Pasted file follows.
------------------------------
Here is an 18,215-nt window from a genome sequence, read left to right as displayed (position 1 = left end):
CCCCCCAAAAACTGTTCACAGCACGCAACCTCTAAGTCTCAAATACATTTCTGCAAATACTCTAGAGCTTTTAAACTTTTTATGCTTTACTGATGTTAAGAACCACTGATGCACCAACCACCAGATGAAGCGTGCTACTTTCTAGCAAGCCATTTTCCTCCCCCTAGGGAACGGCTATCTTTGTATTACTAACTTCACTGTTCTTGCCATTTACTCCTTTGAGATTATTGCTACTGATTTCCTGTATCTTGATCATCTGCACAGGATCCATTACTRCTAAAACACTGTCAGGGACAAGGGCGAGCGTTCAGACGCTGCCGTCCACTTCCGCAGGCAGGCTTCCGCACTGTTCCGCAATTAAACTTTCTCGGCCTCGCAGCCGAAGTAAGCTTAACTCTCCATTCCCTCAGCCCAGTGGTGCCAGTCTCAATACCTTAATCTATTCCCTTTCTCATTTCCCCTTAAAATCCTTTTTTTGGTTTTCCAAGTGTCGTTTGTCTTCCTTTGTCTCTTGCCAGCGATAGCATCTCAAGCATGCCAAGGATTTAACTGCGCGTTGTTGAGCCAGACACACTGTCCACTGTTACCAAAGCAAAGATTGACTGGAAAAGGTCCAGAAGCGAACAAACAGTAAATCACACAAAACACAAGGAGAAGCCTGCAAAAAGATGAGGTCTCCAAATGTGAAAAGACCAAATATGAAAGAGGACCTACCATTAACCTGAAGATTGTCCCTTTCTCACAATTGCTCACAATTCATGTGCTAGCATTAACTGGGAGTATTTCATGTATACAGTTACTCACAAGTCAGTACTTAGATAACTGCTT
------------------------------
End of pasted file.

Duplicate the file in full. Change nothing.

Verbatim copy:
Here is an 18,215-nt window from a genome sequence, read left to right as displayed (position 1 = left end):
CCCCCCAAAAACTGTTCACAGCACGCAACCTCTAAGTCTCAAATACATTTCTGCAAATACTCTAGAGCTTTTAAACTTTTTATGCTTTACTGATGTTAAGAACCACTGATGCACCAACCACCAGATGAAGCGTGCTACTTTCTAGCAAGCCATTTTCCTCCCCCTAGGGAACGGCTATCTTTGTATTACTAACTTCACTGTTCTTGCCATTTACTCCTTTGAGATTATTGCTACTGATTTCCTGTATCTTGATCATCTGCACAGGATCCATTACTRCTAAAACACTGTCAGGGACAAGGGCGAGCGTTCAGACGCTGCCGTCCACTTCCGCAGGCAGGCTTCCGCACTGTTCCGCAATTAAACTTTCTCGGCCTCGCAGCCGAAGTAAGCTTAACTCTCCATTCCCTCAGCCCAGTGGTGCCAGTCTCAATACCTTAATCTATTCCCTTTCTCATTTCCCCTTAAAATCCTTTTTTTGGTTTTCCAAGTGTCGTTTGTCTTCCTTTGTCTCTTGCCAGCGATAGCATCTCAAGCATGCCAAGGATTTAACTGCGCGTTGTTGAGCCAGACACACTGTCCACTGTTACCAAAGCAAAGATTGACTGGAAAAGGTCCAGAAGCGAACAAACAGTAAATCACACAAAACACAAGGAGAAGCCTGCAAAAAGATGAGGTCTCCAAATGTGAAAAGACCAAATATGAAAGAGGACCTACCATTAACCTGAAGATTGTCCCTTTCTCACAATTGCTCACAATTCATGTGCTAGCATTAACTGGGAGTATTTCATGTATACAGTTACTCACAAGTCAGTACTTAGATAACTGCTT